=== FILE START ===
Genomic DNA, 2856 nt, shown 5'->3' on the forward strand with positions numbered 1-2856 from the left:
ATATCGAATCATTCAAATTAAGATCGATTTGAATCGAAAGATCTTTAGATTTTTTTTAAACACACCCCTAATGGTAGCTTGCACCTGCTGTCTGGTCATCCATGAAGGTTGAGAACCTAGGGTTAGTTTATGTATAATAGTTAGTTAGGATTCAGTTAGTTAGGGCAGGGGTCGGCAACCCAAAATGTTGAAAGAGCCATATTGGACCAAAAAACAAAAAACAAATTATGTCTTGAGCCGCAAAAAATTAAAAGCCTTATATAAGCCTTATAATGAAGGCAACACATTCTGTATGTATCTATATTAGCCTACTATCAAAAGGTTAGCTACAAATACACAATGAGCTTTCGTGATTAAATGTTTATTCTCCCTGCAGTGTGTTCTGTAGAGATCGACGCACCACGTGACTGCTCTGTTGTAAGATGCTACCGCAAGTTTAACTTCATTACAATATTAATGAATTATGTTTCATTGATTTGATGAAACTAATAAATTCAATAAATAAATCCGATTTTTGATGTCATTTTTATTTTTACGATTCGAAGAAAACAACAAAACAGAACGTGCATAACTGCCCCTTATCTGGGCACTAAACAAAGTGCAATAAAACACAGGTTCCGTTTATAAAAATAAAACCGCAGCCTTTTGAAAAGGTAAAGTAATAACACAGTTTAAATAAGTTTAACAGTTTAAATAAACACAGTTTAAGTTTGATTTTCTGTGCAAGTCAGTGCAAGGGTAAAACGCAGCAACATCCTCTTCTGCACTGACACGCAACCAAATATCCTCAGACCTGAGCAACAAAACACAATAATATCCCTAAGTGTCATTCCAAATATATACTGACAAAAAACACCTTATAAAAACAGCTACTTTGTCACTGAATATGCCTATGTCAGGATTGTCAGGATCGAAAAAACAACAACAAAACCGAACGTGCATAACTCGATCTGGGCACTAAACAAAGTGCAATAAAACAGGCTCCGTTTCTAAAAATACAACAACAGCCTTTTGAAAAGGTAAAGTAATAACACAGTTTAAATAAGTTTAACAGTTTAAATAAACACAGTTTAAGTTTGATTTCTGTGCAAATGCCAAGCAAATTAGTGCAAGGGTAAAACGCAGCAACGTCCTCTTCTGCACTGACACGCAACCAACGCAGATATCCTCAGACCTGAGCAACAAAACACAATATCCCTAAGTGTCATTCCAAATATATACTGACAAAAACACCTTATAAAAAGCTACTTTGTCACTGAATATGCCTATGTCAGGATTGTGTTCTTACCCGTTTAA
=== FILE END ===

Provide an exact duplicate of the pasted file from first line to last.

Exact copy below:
Genomic DNA, 2856 nt, shown 5'->3' on the forward strand with positions numbered 1-2856 from the left:
ATATCGAATCATTCAAATTAAGATCGATTTGAATCGAAAGATCTTTAGATTTTTTTTAAACACACCCCTAATGGTAGCTTGCACCTGCTGTCTGGTCATCCATGAAGGTTGAGAACCTAGGGTTAGTTTATGTATAATAGTTAGTTAGGATTCAGTTAGTTAGGGCAGGGGTCGGCAACCCAAAATGTTGAAAGAGCCATATTGGACCAAAAAACAAAAAACAAATTATGTCTTGAGCCGCAAAAAATTAAAAGCCTTATATAAGCCTTATAATGAAGGCAACACATTCTGTATGTATCTATATTAGCCTACTATCAAAAGGTTAGCTACAAATACACAATGAGCTTTCGTGATTAAATGTTTATTCTCCCTGCAGTGTGTTCTGTAGAGATCGACGCACCACGTGACTGCTCTGTTGTAAGATGCTACCGCAAGTTTAACTTCATTACAATATTAATGAATTATGTTTCATTGATTTGATGAAACTAATAAATTCAATAAATAAATCCGATTTTTGATGTCATTTTTATTTTTACGATTCGAAGAAAACAACAAAACAGAACGTGCATAACTGCCCCTTATCTGGGCACTAAACAAAGTGCAATAAAACACAGGTTCCGTTTATAAAAATAAAACCGCAGCCTTTTGAAAAGGTAAAGTAATAACACAGTTTAAATAAGTTTAACAGTTTAAATAAACACAGTTTAAGTTTGATTTTCTGTGCAAGTCAGTGCAAGGGTAAAACGCAGCAACATCCTCTTCTGCACTGACACGCAACCAAATATCCTCAGACCTGAGCAACAAAACACAATAATATCCCTAAGTGTCATTCCAAATATATACTGACAAAAAACACCTTATAAAAACAGCTACTTTGTCACTGAATATGCCTATGTCAGGATTGTCAGGATCGAAAAAACAACAACAAAACCGAACGTGCATAACTCGATCTGGGCACTAAACAAAGTGCAATAAAACAGGCTCCGTTTCTAAAAATACAACAACAGCCTTTTGAAAAGGTAAAGTAATAACACAGTTTAAATAAGTTTAACAGTTTAAATAAACACAGTTTAAGTTTGATTTCTGTGCAAATGCCAAGCAAATTAGTGCAAGGGTAAAACGCAGCAACGTCCTCTTCTGCACTGACACGCAACCAACGCAGATATCCTCAGACCTGAGCAACAAAACACAATATCCCTAAGTGTCATTCCAAATATATACTGACAAAAACACCTTATAAAAAGCTACTTTGTCACTGAATATGCCTATGTCAGGATTGTGTTCTTACCCGTTTAA